Monday, January 27, 2014

Passing along the costs of blood testing

As if the costs associated with a DWI arrest aren't high enough, prosecutors with the Harris County District Attorney's Office are working on a plan to charge defendants with the cost of drawing, storing and analyzing their blood samples. As the number of blood tests in DWI cases has skyrocketed in the past few years, area crime labs are being overwhelmed with the kits.

Prosecutors seem to think that the answer to short-handed labs is to transfer the cost of hiring and training new analysts to the motorists accused of driving while intoxicated. The Code of Criminal Procedure would seem to allow the government to do so.

But why are there so many blood tests?

If you guessed "No Refusal Weekends" you are correct.

In an ongoing attempt to coerce motorists into agreeing to give up evidence to help the government's case, local prosecutors, law enforcement agencies and compliant judges have all teamed up to force motorists to submit to breath or blood tests. The reason why is quite obvious - too many motorists were challenging their arrests in court and (in the eyes of prosecutors and judges) too many juries were giving them the benefit of the doubt at trial.

The government, never shy about violating the rights of the accused when it serves their purpose, decided that the best way to obtain convictions was to pressure drivers into submitting to breath tests - even though it isn't against the law to decline the invitation to give the state more evidence. Nevermind the fact that prosecutors have been obtaining convictions in DWI cases for years without the benefit of breath tests or even NHTSA's roadside exercises on film.

Just like the casinos, prosecutors and law enforcement decided to improve the house's odds in a DWI prosecution. The courts played along by allowing officers to fax affidavits to judges and to allow officers to be sworn over the telephone.

Now we have a backlog of blood samples from simple Class B misdemeanors (one step removed from a traffic ticket) because the government decided it needed more evidence to rig the game. The motorist stopped for speeding or not signalling a lane change after leaving a restaurant or bar certainly didn't decide to contribute to the backlog. The decision was made by the officers involved in the stop, local prosecutors and judges who want to appear tough on crime.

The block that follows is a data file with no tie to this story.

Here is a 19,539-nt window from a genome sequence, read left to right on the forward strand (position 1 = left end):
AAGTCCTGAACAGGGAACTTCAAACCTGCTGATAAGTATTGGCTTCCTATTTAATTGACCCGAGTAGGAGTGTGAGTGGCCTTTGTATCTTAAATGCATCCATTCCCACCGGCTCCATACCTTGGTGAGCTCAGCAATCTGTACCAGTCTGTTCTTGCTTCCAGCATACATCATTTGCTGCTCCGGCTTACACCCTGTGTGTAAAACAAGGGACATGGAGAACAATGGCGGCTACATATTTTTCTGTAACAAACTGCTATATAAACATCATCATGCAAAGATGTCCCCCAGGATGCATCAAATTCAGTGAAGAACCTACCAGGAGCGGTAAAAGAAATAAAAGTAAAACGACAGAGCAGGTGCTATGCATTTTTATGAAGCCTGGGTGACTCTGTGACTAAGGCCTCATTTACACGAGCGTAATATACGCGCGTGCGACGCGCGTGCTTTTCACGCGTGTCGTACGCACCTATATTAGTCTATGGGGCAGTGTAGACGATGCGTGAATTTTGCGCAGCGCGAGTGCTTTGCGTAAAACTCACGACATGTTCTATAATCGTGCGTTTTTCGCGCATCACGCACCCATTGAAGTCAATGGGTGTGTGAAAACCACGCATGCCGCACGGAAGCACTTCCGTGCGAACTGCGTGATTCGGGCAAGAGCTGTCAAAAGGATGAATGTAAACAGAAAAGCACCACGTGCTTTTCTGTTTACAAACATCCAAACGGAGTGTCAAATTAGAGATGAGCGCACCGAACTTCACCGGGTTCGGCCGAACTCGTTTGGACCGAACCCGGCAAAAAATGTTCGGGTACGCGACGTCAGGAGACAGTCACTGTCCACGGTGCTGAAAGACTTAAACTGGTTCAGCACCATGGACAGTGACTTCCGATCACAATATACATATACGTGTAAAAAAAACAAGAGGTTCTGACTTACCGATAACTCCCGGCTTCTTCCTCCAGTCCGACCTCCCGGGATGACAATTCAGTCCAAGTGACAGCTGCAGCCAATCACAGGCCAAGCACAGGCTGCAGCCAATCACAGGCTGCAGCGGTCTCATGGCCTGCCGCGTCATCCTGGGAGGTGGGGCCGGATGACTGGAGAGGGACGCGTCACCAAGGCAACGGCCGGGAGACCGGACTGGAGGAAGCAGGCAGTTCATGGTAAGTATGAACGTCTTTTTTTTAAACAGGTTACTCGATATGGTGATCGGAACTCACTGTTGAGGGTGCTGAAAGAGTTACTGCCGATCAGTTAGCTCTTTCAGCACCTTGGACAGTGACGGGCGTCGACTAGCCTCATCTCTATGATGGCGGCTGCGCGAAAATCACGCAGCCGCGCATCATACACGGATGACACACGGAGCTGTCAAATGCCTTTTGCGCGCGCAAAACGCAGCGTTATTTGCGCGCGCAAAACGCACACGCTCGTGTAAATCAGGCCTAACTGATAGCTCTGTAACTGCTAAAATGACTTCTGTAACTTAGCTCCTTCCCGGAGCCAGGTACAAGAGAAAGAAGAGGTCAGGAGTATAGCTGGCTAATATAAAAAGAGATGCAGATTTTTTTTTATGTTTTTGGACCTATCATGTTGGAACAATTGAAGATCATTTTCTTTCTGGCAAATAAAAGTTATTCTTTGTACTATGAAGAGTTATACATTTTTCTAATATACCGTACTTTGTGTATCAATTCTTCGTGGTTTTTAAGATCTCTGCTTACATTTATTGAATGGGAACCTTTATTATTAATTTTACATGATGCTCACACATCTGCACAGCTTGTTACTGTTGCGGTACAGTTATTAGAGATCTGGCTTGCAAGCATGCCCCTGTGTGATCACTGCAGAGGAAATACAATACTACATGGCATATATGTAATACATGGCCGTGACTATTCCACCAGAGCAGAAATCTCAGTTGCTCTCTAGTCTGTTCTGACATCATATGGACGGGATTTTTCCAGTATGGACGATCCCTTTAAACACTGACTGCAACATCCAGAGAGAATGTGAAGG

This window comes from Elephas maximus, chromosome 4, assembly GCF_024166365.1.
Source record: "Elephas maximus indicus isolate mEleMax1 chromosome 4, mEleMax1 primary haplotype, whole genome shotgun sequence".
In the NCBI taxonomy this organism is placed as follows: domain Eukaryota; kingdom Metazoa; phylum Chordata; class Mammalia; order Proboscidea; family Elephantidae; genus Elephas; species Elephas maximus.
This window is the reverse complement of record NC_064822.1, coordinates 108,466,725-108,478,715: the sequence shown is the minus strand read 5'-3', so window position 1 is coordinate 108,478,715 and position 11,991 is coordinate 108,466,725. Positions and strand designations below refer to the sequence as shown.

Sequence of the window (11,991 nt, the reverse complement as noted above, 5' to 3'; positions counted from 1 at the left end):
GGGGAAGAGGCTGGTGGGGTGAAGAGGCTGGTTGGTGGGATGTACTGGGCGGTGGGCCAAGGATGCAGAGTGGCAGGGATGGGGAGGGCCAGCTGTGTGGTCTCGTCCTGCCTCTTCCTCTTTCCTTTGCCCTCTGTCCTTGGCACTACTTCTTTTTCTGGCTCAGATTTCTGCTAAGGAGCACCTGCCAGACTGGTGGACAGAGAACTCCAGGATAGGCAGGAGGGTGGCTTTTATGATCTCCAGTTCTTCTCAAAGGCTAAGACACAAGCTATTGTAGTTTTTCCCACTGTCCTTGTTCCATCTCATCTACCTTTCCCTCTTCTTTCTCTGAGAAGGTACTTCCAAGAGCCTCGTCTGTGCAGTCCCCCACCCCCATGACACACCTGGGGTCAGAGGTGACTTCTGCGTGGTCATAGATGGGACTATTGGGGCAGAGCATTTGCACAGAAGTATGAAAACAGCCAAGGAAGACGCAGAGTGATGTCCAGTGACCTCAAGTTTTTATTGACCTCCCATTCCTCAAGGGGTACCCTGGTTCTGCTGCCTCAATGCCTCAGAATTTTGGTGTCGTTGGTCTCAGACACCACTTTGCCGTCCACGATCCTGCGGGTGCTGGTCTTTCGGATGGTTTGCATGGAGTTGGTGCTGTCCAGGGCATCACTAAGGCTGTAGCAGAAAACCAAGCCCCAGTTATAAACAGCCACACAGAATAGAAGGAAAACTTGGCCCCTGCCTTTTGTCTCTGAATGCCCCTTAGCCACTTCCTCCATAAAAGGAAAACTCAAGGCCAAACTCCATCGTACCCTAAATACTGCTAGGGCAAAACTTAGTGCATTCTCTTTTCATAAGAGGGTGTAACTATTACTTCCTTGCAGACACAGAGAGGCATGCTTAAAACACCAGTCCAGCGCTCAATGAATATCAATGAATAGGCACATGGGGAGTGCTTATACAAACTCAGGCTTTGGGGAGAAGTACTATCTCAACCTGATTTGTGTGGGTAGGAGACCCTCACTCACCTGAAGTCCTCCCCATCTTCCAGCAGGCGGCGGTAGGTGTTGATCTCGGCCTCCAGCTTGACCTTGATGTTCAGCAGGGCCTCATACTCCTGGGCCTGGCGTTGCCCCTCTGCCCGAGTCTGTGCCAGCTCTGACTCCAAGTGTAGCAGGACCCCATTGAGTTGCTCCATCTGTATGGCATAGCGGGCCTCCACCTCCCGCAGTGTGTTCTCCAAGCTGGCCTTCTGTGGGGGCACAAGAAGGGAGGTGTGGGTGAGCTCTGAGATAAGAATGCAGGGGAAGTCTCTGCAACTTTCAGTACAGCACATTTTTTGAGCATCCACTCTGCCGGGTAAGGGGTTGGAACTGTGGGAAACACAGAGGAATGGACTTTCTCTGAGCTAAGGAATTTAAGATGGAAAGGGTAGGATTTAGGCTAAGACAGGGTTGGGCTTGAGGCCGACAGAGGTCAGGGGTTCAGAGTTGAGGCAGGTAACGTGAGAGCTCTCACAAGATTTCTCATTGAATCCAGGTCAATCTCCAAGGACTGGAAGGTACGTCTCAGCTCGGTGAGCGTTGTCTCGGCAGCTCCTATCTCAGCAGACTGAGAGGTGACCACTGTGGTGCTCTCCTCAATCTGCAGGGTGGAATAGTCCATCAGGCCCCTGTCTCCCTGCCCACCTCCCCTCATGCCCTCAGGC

No one forced prosecutors and local law enforcement agencies to have nurses on duty to draw blood. No one forced them to provide equipment to judges so they could make their "reasoned legal decisions" from the comfort of their own homes.

If the cost of testing all the blood that's drawn in DWI cases is prohibitive then maybe the government should think twice about pursuing these policies. Passing along the cost doesn't solve the problem. Taxing the citizen accused because prosecutors don't want to have to try breath test refusal cases isn't equitable. The cost should be borne by the parties who insist on coercing motorists to consent to chemical tests.

Blood tests aren't necessary in most DWI cases. The facts regarding the traffic stop, the officers observations at the scene and the motorist's performance on roadside exercises is enough for most juries to decide whether or not the state proved up its case. If prosecutors don't like losing DWI trials then perhaps that might want consider just what the presumption of innocence means. They might also want to consider why our nation's founders made the burden of proof for arresting someone a whole lot less than for convicting that same person.

H/T Grits for Breakfast

No comments: